Blog: Vulnerability Disclosure

FujiFilm printer credentials encryption issue fixed

Kunal Thakrar 31 Oct 2023


  • Many multi-function printers made by FujiFilm Business Innovation Corporation (Fujifilm) which includes Apeos, ApeosPro, PrimeLink and RevoriaPress brands as well as Xerox Corporation (Xerox) which includes VersaLink, PrimeLink, and WorkCentre brands, allow administrators to store credentials on them to allow users to upload scans and other files to FTP and SMB file servers.
  • With the default configuration of these printers, it’s possible to retrieve these credentials in an encrypted format without authenticating to the printer.
  • A vulnerability in the encryption process of these credentials means that you can decrypt them with responses from the web interface. This has been given the ID CVE-2023-46327.

Credential Decryption from Fujifilm Multi-Function Printers

CVSS 5.4 (Medium)

CVSS:3.1/AV:N/AC:H/PR:N/UI:N/S:C/C:L/I:L/A:N Base Score: 5.4

Multiple MFPs (multifunction printers) provided by FUJIFILM Business Innovation Corp. and Xerox Corporation provide a facility to export the contents of their Address Book encrypted, but the encryption strength is insufficient.

The affected devices and versions are listed here.

Retrieving credentials

On an internal infrastructure test, I (@Root_Kunal) identified a Xerox multi-function Printer which I was trying to enumerate for common vulnerabilities like default credentials or easily guessable credentials for the admin interface etc. I could see there were entries in the Address Book, When looking at the Address Book, I could see that there were entries in there but when I clicked any of them, I was given a “You do not have permission to use this feature” error.

I decided to see what the request for these contacts looked like and noticed that nothing was being sent to the web server when clicking a contact name and receiving the error. This usually means that the data has been requested already and there is a JavaScript check to see if the user has permission to access the data. In other words, I could retrieve the contact information even though I seemingly did not have permission.

I navigated away from the Address Book section of the device and clicked it again. The request that was made looked like this:

The response was a SOAP XML document with embedded JSON data which includes all the entries that existed within the Address Book. It also included encrypted credentials for the SMB and FTP servers (if any) which the users’ scans could upload to. An entry from the Address Book in the JSON looked something like this:

KeyName and CipherValue definitely piqued my interest! I asked around internally if anyone could give me a hand at trying to find out:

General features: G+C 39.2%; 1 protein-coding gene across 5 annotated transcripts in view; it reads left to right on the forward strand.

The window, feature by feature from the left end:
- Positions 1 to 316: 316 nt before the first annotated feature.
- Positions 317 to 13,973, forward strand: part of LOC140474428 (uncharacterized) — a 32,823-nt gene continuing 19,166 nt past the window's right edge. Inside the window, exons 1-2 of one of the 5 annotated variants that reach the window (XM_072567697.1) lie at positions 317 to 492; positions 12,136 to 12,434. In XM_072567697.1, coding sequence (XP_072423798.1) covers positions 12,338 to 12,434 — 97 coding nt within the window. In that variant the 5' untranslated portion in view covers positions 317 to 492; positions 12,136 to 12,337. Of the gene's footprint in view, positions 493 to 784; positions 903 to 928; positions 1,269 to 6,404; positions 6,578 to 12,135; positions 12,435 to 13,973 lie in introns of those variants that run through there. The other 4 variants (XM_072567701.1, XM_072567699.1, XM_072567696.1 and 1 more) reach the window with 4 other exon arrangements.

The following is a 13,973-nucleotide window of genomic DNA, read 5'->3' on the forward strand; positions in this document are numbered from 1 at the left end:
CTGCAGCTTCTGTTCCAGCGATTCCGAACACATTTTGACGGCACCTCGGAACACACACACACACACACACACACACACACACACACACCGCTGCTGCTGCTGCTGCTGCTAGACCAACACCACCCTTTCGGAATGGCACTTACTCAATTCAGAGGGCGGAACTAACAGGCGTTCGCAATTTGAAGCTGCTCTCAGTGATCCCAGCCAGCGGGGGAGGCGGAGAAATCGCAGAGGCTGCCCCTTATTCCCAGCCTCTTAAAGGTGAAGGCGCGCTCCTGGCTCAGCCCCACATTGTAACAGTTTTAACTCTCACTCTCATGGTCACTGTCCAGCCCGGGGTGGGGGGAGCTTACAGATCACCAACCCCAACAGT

1. If the data provided in the response is enough to decrypt the credentials.
  2. And if so, how to decrypt them.

Decrypting the credentials

My colleague had a look at the response and identified that the KeyName was a Base64 encoded SHA-1 hash and that the plaintext for this hash was an easily guessable value.

This led him to reverse engineering the firmware to identify how the CipherValue (AKA the password) was derived. Once the code for encryption was identified, the decryption process was just the reverse of this and it was as follows:

  1. Generate a MD5 hash of the SHA1 hash of the static key.
  2. Base64 decode the value returned in the CypherValue attribute.
  3. Take the first 16 bytes of the decoded value. This is the IV for the encryption algorithm.
  4. Take the remaining bytes of the decoded value, this is the encrypted password for the Address Book entry in blocks of 16 bytes AES CBC.
  5. Use the key generated previously (step 1) with AES encryption in ECB mode to obtain the decrypted IV.
  6. Use this decrypted IV with the AES encryption Algorithm in CBC mode and the key generated previously to decrypt the password from step 4 while removing any padding.

We’ve withheld a PoC script for this for the moment to ensure that all devices have had an opportunity to be patched.

Update 25/04/2024: The PoC script is available here.

Extra research

We then looked to Shodan to identify how widespread this issue was or if this was an isolated issue. We identified 1917 of these devices exposed on the internet. During some internal research, we also identified two other static keys in use.


There are configuration options across the devices which can prevent anonymous users from being able to request the Address Book from an unauthenticated perspective. These should be implemented to ensure that access to the Address Book is configured with the “Restrict” or “Locked” settings rather than the “Hide” setting (as we saw cases where it was hidden but it was possible to still request the Address ). Refer to your printer’s manual for instructions on how to perform this action as it varies from device to device.

An update has been released by FujiFilm and Xerox for these devices which will prevent the data being sent in the API:

Xerox have released their publication here:

Japanese Vulnerability Notes have released their publication here:

Disclosure timeline

  • 21st June 2023 – Initial disclosure to FujiFilm.
  • 30th June 2023 – Acceptance of vulnerability.
  • 8th September 2023 – Research by FujiFilm confirmed at minimum 160 devices/models were affected. FujiFilm detailed that the access control issue on the Address Book could be remediated through configuration changes on the devices and that fix is being developed for encryption issues.
  • 15th September 2023 – PTP requested clarification on the access control vulnerability to ensure it could be remediated.
  • 31st October 2023 – Advisories and patches released.